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FARM SCENE: Tobacco auctions doomed?

July 24, 1997

KINGSTREE, S.C. (AP) _ The staccato chant of auctioneers is sounding again through dim tobacco warehouses, but as buyers roam rows of golden leaf there is the unmistakable sense of an era passing.

The proposed $368 billion settlement between cigarette-makers and states attorneys general and changes in technology may eventually do away with the auctions, long a tradition in tobacco towns across South Carolina and much of the South.

``I think they (tobacco companies) will go to a contract with the farmer and do away with the warehouse,″ said Al Brown, an operator of Brown Bros. Tobacco Warehouse. ``It will be like produce or anything else.″

Tobacco auctions have been a part of life in South Carolina for as long as anyone can remember. Opening day used to mean beauty queens, visits by the governor and campaigning by politicians of every description.

But the 100 or so people who turned out at Brown Bros. on Wednesday were the most in recent years, probably because of interest in the tobacco settlement, said state Sen. Yancey McGill of Kingstree.

He recalled selling snow cones as a child when so many people turned out on opening day they had to be kept back so as not to interfere with the auctioneer.

State Agriculture Commissioner Les Tindal was on hand Wednesday but Gov. David Beasley, in Africa on a trade mission, missed this year’s opening.

The first tobacco sold was high-quality leaf remaining from last season.

``It didn’t bring what it brought last year, but it’s a fair price,″ said grower Mark Scott.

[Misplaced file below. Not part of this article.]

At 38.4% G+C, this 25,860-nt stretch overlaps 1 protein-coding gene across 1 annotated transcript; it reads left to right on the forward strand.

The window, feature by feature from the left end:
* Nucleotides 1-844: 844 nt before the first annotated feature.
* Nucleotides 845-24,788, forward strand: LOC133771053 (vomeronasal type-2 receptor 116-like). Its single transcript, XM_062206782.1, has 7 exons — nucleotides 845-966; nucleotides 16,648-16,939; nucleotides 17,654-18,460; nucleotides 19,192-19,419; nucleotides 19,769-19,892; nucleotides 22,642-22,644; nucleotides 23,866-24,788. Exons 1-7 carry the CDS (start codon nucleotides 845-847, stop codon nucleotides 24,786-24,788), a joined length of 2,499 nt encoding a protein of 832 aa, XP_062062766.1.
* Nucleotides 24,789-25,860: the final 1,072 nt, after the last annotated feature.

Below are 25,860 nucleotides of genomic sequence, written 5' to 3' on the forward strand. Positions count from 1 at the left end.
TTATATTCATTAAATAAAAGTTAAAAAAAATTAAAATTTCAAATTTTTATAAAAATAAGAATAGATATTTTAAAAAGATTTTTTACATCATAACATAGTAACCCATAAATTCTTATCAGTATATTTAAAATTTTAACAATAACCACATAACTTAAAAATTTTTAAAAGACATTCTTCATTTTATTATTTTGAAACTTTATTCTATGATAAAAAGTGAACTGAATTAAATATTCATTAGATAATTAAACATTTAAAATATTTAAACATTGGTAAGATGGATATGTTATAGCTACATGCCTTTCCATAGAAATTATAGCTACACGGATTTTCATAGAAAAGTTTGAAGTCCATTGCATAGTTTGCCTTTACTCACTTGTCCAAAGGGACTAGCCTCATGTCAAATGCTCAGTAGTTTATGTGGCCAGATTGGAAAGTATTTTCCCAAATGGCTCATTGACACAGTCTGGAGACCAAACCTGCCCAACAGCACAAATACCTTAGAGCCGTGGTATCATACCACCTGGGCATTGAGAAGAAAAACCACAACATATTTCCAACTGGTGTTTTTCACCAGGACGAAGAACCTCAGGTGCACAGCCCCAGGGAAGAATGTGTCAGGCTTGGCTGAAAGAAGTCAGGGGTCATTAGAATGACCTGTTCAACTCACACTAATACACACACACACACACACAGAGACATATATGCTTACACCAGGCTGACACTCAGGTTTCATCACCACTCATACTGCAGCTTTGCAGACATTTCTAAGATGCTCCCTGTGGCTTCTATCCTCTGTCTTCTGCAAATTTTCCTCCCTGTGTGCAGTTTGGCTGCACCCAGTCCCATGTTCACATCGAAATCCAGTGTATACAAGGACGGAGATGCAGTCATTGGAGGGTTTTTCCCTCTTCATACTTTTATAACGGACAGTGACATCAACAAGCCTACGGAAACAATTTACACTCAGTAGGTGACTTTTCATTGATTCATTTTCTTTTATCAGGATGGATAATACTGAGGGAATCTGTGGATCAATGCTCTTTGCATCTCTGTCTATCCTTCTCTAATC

Early prices ranged from $1.80 to $1.85 a pound for leftover tobacco. Last year the same tobacco would have brought a dime more because of increased demand after hurricanes damaged the North Carolina crop, Scott said.

The first of this year’s harvest is expected to be sold at Brown Bros. next week. Tindal said it was too early to predict what the new leaf will bring.

The tobacco settlement is expected to mean farmers will grow less tobacco. And new technology to bundle leaf in large bales could mean a shift to larger farms, said Brown, the warehouse operator.

He said smaller farmers likely won’t be able to afford the $15,000 balers.

Scott, who grows 12 acres, said such changes would force him to give up tobacco and concentrate on his 1,200 acres of cotton.

``It might go to a few tobacco growers growing a lot of acres and selling straight to the companies,″ he said. ``If it does, I’m going to be the first one to get out.″

Brown said about 30 farmers now sell about 2 million pounds a year at the warehouse. A decade ago, there were twice as many selling, he said.

Harry Easler, who has 237 acres near Greeleyville, said growers are concerned about the proposed settlement that would tightly regulate tobacco.

``Everything in this area we have, we got due to tobacco,″ he said. ``These companies are not going to stop making cigarettes, but they are going to go to a friendly country where they are welcomed.″

But for the time being, growers are optimistic, with a good crop and lots of it _ the largest South Carolina crop in 15 years.

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